[Date Prev][Date Next][Thread Prev][Thread Next][Date Index][Thread Index]

Re: fire sprinkler systems



I have worked with facilities to design loading and unloading areas so that they do not drain to surface water, but rather to containment -- great if a spill occurs and also avoids some problems with storm water permitting.  Similarly, your facility ought to move toward capture of fire suppression water to avoid an environmental catastrophe that would be in addition to whatever fire you might have.
 
Ralph E. Cooper, Ph.D.
Mediator, Attorney & Counselor at Law
9901 IH-10 West, Suite 800
San Antonio, TX 78230
210.558-0555
----- Original Message -----
Sent: Friday, October 25, 2002 11:40 AM
Subject: fire sprinkler systems

Herb, here are some codes and a potential option for you, from my husband,
who's in the fire protection biz. i believe you meant to say "other than dry
pipe: in your request, but my husband commented on those types of systems). 

FYI:  NFPA 13, Standard for the Installation of
Sprinkler Systems, will only allow pure glycerine (C.P. or U.S.P. 96.5
percent grade) or propylene glycol for sprinkler systems connected to
potable water systems. 

A mixture of 50% glycerine and 50% water protects
against freezing for temperatures down to -20.9F, while 50% water/50%
propylene glycol protects down to -26F.  Although still undesirable in the
event of drainage to the stream, perhaps increasing the water
concentration is an option?  antifreeze systems are limited to sprinkler
systems with a volume capacity of 40 gallons or less; so, the actual
discharge of the non-toxic antifreeze agent would be 20 gallons or less for a
50/50 solution. 

Even so, if toxicity is a concern, there are additional alternatives.

In general, I stear clear of utilizing antifreeze systems because the
maintenance is costly over time and you cannot always guarantee that the
mixture in the far ends of the pipes is suitable to prevent freezing.  Here
are some alternatives:

Dry Pendant Heads: Remove the existing antifreeze system and install dry
pendant heads.  If the loading dock is 7 feet wide or less, the area can be
protected with dry pendant heads extending through the heated side of the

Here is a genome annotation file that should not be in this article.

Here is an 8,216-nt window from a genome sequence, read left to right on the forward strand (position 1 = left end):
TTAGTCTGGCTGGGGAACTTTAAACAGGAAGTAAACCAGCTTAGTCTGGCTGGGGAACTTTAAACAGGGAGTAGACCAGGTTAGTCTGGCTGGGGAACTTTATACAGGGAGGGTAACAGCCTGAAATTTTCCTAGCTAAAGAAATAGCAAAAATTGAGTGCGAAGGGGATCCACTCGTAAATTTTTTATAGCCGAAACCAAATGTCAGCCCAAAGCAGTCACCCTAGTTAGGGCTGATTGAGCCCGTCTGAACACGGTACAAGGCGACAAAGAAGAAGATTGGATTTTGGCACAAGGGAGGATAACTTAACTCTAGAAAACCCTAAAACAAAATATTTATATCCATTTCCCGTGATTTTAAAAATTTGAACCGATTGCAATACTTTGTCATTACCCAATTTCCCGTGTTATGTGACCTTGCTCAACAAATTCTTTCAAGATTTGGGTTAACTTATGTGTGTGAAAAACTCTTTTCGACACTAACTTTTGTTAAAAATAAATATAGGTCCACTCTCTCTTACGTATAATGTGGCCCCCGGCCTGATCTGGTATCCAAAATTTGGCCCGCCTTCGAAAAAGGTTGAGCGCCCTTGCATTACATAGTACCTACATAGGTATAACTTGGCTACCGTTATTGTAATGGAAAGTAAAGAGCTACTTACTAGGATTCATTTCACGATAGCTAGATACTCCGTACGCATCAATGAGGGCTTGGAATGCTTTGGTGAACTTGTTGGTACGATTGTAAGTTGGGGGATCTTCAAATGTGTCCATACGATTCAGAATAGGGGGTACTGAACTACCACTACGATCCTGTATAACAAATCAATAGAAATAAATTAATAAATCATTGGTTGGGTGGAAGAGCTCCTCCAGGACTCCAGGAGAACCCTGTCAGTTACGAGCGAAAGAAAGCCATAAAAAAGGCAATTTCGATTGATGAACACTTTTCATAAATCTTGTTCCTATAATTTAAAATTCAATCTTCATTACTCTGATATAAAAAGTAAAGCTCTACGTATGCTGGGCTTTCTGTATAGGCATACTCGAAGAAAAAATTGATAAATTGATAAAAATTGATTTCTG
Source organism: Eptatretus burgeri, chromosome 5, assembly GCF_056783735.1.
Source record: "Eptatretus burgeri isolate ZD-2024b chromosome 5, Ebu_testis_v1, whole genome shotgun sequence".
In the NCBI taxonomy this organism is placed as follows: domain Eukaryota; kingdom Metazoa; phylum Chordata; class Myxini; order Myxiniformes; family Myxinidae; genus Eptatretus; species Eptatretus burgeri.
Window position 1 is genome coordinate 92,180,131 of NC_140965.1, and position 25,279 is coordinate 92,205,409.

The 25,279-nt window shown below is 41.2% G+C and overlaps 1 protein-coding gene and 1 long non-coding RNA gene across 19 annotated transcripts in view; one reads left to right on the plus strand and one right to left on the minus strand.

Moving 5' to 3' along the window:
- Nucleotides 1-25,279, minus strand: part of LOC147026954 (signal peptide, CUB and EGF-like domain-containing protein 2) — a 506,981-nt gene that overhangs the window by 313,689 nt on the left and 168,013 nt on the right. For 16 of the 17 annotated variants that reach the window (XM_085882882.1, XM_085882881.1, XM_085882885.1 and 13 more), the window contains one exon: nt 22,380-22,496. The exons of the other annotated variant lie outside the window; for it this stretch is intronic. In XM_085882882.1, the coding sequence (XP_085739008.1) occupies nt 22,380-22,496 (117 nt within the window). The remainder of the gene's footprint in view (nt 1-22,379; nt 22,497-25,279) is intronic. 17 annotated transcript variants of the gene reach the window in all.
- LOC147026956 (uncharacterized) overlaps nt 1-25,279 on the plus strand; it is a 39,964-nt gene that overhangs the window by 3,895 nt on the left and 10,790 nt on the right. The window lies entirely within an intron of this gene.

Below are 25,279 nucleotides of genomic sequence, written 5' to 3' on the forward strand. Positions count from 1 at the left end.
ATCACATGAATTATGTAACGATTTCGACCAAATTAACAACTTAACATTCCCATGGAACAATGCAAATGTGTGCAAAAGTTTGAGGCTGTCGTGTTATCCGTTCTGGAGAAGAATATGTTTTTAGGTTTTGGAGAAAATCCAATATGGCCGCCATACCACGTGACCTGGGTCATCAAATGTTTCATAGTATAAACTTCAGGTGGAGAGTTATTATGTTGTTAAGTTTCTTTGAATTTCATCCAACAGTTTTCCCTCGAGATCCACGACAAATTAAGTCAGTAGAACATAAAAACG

outside wall at a 45 angle.  These heads are directly connected to wet pipe
sprinklers in the heated building.  They are designed to extend into
freezing spaces (i.e., a freezer).  The angled orientation will allow them
to throw out to the end of the canopy.  See NFPA 13, A.8.14.7

Dry Pipe Protection: Install a dry pipe valve in place of the antifreeze fill
system.  Annual maintenance is about the same, but the environmental impacts
are less and the guarantee against freezing is much better.  The piping may
need to be slightly revised to ensure proper drainage (dry pipe
systems cannot have trapped piping sections - they must slope to inch
per 10 ft. for proper drainage).

Heat Trace & Insulate: If the antifreeze system is not too large, it can be
heat traced and insulated.  The temperature must be maintained above 40F
but less than 120F.  This is only acceptable for small unheated areas such
as a small canopy and is the least desirable of the above alternatives.

Michelle Gaither
Tech Lead, PPRC
www.pprc.org

* * * * * * * * * * * * * * * * * * * * * * * * * * * * * * * * * * *
p2tech is hosted by the Great Lakes Information Network:
http://www.great-lakes.net
To unsubscribe from this list: send mail to majordomo@great-lakes.net
with the command 'unsubscribe p2tech' in the body of your message. No
quotes or subject line are required.
About : http://www.great-lakes.net/lists/p2tech/p2tech.info
* * * * * * * * * * * * * * * * * * * * * * * * * * * * * * * * * * *